Perhaps you’ve started setting aside some money toward retirement in one or more different savings vehicles. Or maybe you’d like to save, but you don’t know where to get started. What we frequently come across in our practice are clients who haven’t given much thought to how much they ought to be saving. More often than not it’s because they worked with financial professionals who didn’t challenge them to examine how much they really should save. Instead, the focus is on the actual investments, and of course, the return on those investments.
As a financial planner, I find an excessive focus on returns troubling. If there is one thing neither you nor I have any control over, it is the performance of the stock market. What can we control? Our saving and spending! As basic as it sounds, the most useful thing a financial advisor can do for you in the introductory phase of your relationship is to help you figure out how much you need to save and how to create those savings.
Make a plan
Once you know how much you can save, then you can talk about a realistic timeframe for your retirement. Most importantly, a good advisor will talk to you about your vision for retirement, the kind of lifestyle you would like to lead. This conversation is necessary for determining how much retirement will cost. Now that you know what you can afford, versus how much you can expect to spend, the real work begins. Your advisor should present some strategies to help you bridge the gap between where you are today and where you’d like to be.
Think taxes first
Tax efficiency is one of the last things average investors look for when thinking about where to put their money. It should be their first priority. Some investment vehicles are tax-preferred at the time of contribution; others are tax efficient when you take withdrawals. You need to know your options (Roth, defined benefit plans, IRAs, etc.) and choose wisely for your particular situation.
Next stop: allocation
OK, now that we are in the correct tax bucket, let’s talk allocation. Allocation means the distribution of stocks to bonds and cash in our overall portfolio. Your investments must be aligned with your retirement goals. If you have plenty of time you can afford to take more risk, but if retirement is around the corner, you’ll want to allocate more conservatively. Research shows that
90 percent of your investment success is based on allocation of your portfolio* and not based on the actual funds in your bucket. Let’s recap, because this is important: the allocation is more important than the actual investment itself.
A solid retirement plan looks at risk, too
It’s easy, in the zeal of the saving, to lose track of things that could easily derail your dream of sipping frosty beverages against a beautiful sunset. Gaps in your overall financial plan could hold you back from your goals. What would happen if you were to become disabled, or too ill to work? What if you had major damage to your property?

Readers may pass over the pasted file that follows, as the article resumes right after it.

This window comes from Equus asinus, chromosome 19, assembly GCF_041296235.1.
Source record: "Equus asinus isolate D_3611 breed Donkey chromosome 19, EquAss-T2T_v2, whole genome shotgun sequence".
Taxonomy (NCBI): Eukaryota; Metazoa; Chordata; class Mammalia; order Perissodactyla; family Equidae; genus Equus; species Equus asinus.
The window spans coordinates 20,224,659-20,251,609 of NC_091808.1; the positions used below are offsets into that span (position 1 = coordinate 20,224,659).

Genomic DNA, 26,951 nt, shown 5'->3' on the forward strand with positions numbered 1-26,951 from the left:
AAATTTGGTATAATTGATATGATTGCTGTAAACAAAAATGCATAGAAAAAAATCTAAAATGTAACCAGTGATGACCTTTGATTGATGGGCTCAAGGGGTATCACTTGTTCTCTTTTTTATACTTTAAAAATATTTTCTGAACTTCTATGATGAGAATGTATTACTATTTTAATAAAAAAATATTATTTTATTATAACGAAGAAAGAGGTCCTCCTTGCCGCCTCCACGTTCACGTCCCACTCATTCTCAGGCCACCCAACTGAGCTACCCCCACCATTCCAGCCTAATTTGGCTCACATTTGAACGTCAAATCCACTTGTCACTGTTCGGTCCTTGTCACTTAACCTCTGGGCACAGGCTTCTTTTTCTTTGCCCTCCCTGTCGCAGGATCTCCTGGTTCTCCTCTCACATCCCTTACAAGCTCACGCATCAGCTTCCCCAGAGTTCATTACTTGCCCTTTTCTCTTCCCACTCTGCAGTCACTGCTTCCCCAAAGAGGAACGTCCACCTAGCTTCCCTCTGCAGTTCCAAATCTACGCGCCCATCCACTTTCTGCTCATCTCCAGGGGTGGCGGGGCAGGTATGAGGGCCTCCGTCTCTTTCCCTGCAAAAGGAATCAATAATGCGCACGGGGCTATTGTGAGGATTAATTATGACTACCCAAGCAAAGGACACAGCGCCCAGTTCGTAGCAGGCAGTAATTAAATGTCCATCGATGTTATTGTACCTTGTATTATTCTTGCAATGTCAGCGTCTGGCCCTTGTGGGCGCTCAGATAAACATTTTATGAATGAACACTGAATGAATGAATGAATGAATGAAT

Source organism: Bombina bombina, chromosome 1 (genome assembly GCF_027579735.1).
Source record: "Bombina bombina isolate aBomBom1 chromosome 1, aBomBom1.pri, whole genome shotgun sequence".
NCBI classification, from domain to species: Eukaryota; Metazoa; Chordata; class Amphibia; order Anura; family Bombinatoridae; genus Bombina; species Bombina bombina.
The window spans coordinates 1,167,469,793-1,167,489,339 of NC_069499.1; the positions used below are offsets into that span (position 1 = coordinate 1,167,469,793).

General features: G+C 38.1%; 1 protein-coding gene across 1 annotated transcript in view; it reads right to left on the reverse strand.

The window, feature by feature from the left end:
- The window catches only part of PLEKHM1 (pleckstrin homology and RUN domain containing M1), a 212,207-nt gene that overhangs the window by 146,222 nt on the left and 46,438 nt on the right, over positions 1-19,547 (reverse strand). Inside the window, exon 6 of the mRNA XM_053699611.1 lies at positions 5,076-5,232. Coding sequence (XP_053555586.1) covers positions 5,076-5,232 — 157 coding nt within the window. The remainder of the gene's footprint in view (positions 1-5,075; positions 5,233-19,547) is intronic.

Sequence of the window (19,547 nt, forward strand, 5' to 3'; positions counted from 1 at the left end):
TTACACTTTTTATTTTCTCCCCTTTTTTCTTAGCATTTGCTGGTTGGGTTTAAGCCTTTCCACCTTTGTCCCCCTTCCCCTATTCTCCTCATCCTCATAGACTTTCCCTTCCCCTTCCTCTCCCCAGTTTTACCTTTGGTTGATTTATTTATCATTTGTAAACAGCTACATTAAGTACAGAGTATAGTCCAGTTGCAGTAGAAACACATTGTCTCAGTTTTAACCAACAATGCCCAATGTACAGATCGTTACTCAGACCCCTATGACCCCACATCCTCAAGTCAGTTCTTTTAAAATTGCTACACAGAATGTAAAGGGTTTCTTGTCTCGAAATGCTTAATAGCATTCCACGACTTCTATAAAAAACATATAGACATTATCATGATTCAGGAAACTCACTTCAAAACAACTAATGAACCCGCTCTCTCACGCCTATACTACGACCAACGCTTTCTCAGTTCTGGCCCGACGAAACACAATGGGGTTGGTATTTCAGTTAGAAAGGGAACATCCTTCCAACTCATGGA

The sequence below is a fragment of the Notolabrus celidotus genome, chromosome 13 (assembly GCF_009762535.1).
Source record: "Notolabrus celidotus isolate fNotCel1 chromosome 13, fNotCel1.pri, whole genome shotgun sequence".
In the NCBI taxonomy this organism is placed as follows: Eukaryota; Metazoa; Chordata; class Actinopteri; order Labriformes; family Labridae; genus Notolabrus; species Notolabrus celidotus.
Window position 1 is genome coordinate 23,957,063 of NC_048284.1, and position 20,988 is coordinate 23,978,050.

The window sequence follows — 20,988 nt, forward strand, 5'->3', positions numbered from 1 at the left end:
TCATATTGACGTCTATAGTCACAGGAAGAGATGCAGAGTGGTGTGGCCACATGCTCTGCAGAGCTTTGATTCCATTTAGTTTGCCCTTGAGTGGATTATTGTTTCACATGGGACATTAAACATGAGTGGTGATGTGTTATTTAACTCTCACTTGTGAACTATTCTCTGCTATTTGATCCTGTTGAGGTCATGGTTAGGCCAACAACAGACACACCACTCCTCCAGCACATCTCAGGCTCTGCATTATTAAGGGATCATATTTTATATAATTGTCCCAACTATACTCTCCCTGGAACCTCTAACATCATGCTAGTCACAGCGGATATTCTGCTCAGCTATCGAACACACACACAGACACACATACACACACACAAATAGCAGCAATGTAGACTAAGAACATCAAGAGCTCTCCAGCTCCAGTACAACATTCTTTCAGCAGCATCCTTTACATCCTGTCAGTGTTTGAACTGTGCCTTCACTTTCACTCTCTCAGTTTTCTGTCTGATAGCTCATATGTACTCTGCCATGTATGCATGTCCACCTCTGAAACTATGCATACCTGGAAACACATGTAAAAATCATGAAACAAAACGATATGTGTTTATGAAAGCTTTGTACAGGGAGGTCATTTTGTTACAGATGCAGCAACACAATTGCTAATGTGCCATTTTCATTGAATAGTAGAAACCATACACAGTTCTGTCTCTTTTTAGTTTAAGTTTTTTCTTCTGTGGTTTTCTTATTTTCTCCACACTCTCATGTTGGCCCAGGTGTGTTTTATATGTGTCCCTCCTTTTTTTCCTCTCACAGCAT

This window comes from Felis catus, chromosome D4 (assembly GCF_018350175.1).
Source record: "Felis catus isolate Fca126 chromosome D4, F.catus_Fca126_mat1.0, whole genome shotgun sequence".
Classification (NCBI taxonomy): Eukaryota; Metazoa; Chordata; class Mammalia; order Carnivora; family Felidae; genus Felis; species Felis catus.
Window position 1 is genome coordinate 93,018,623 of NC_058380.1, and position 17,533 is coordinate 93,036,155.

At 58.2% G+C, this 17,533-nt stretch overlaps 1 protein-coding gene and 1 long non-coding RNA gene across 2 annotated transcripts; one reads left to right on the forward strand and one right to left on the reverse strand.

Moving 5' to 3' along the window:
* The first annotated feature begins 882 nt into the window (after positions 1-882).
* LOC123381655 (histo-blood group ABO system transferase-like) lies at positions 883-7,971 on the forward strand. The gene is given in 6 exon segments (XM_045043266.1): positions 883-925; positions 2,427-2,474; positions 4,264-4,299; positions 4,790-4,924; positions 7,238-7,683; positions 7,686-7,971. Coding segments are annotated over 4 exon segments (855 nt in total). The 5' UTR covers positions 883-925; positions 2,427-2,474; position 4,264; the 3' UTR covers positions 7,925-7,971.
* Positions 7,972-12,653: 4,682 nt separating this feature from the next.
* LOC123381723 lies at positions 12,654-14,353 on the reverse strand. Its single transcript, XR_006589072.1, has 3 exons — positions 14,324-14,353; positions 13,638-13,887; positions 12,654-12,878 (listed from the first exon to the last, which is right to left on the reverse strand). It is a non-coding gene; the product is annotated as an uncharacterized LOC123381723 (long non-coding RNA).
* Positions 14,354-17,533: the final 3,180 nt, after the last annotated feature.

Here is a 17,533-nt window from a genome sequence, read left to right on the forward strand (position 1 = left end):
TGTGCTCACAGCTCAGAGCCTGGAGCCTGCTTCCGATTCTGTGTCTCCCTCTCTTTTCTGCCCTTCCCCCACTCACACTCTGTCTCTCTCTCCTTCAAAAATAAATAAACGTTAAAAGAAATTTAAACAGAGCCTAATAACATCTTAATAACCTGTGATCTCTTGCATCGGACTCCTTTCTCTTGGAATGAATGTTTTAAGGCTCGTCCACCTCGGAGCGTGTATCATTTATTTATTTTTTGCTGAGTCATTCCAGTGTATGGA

A properly designed retirement plan integrates disability income insurance, life insurance, and property and casualty insurance, wherever the need exists. Any risk that you absorb now takes money away from your future. Why not shift that burden to an insurance company? For a relatively small premium, you can avoid the potential for a large out-of-pocket payment that could jeopardize your larger plans.
Stress test your plan
Yes, seriously. Your existing retirement program needs the equivalent of a boot camp. Will it be able to withstand the ups and downs of the markets? How much before it breaks? Thankfully, in the financial industry we have access to tools that can simulate stormy seas without risking your real cash. Your advisor should be using Monte Carlo simulations to assess the realism of your assumptions. Granted, there are no guarantees in life, but your retirement plan definitely needs a reality check.
Work with a professional
If you’re like most of our specialist clients, you are probably too busy to figure this out on your own. Sit down with a financial planner early on to do some big picture thinking. Understand what’s feasible and what’s not, and create a game plan. We frequently hear: “I didn’t realize it would take so long or cost so much…if I had known this ten/fifteen/twenty years ago, I could have made it work with less pain.” That said, it’s never too late to start planning.
*Determinants of Portfolio Performance, Financial Analysts Journal (July/August 1986): 39-40, Gary P Brinson, L. Randolph Hood, Gilbert L. Beebower
About Treloar & Heisel
Treloar & Heisel is a premier financial services provider to dental and medical professionals across the country. We assist thousands of clients from residency to practice and through retirement with a comprehensive suite of financial services, custom-tailored advice, and a strong national network focused on delivering the highest level of service.